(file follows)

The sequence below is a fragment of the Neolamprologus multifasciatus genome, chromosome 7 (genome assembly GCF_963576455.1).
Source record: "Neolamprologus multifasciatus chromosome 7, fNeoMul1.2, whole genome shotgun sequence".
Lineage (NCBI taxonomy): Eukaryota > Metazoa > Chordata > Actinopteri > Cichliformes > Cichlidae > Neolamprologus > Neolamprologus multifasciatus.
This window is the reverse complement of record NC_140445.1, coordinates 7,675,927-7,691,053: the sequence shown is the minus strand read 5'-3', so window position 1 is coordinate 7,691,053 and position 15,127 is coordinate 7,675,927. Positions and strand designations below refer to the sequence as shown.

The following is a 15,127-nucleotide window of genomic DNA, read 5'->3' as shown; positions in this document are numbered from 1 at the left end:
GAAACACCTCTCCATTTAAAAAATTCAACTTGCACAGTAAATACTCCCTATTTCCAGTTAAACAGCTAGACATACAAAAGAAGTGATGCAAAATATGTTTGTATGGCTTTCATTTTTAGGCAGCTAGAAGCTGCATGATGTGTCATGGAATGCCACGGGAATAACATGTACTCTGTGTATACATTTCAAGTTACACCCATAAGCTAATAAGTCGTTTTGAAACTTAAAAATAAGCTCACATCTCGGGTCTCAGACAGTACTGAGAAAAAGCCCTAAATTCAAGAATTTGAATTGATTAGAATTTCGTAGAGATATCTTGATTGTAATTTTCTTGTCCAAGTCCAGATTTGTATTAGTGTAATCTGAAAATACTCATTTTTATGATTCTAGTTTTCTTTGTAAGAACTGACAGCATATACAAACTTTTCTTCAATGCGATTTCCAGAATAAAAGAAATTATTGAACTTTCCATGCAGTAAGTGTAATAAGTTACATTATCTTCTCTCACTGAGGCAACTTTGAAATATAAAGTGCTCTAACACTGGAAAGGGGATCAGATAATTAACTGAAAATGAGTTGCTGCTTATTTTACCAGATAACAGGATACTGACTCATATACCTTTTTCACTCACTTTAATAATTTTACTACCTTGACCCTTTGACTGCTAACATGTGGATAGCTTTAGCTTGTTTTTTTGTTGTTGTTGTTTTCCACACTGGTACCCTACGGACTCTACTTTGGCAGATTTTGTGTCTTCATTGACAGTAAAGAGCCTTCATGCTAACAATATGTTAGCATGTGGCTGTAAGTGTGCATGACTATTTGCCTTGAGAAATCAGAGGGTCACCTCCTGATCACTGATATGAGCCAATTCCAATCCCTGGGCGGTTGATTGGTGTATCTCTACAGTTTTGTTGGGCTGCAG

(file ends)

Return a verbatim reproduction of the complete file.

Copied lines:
The sequence below is a fragment of the Neolamprologus multifasciatus genome, chromosome 7 (genome assembly GCF_963576455.1).
Source record: "Neolamprologus multifasciatus chromosome 7, fNeoMul1.2, whole genome shotgun sequence".
Lineage (NCBI taxonomy): Eukaryota > Metazoa > Chordata > Actinopteri > Cichliformes > Cichlidae > Neolamprologus > Neolamprologus multifasciatus.
This window is the reverse complement of record NC_140445.1, coordinates 7,675,927-7,691,053: the sequence shown is the minus strand read 5'-3', so window position 1 is coordinate 7,691,053 and position 15,127 is coordinate 7,675,927. Positions and strand designations below refer to the sequence as shown.

The following is a 15,127-nucleotide window of genomic DNA, read 5'->3' as shown; positions in this document are numbered from 1 at the left end:
GAAACACCTCTCCATTTAAAAAATTCAACTTGCACAGTAAATACTCCCTATTTCCAGTTAAACAGCTAGACATACAAAAGAAGTGATGCAAAATATGTTTGTATGGCTTTCATTTTTAGGCAGCTAGAAGCTGCATGATGTGTCATGGAATGCCACGGGAATAACATGTACTCTGTGTATACATTTCAAGTTACACCCATAAGCTAATAAGTCGTTTTGAAACTTAAAAATAAGCTCACATCTCGGGTCTCAGACAGTACTGAGAAAAAGCCCTAAATTCAAGAATTTGAATTGATTAGAATTTCGTAGAGATATCTTGATTGTAATTTTCTTGTCCAAGTCCAGATTTGTATTAGTGTAATCTGAAAATACTCATTTTTATGATTCTAGTTTTCTTTGTAAGAACTGACAGCATATACAAACTTTTCTTCAATGCGATTTCCAGAATAAAAGAAATTATTGAACTTTCCATGCAGTAAGTGTAATAAGTTACATTATCTTCTCTCACTGAGGCAACTTTGAAATATAAAGTGCTCTAACACTGGAAAGGGGATCAGATAATTAACTGAAAATGAGTTGCTGCTTATTTTACCAGATAACAGGATACTGACTCATATACCTTTTTCACTCACTTTAATAATTTTACTACCTTGACCCTTTGACTGCTAACATGTGGATAGCTTTAGCTTGTTTTTTTGTTGTTGTTGTTTTCCACACTGGTACCCTACGGACTCTACTTTGGCAGATTTTGTGTCTTCATTGACAGTAAAGAGCCTTCATGCTAACAATATGTTAGCATGTGGCTGTAAGTGTGCATGACTATTTGCCTTGAGAAATCAGAGGGTCACCTCCTGATCACTGATATGAGCCAATTCCAATCCCTGGGCGGTTGATTGGTGTATCTCTACAGTTTTGTTGGGCTGCAG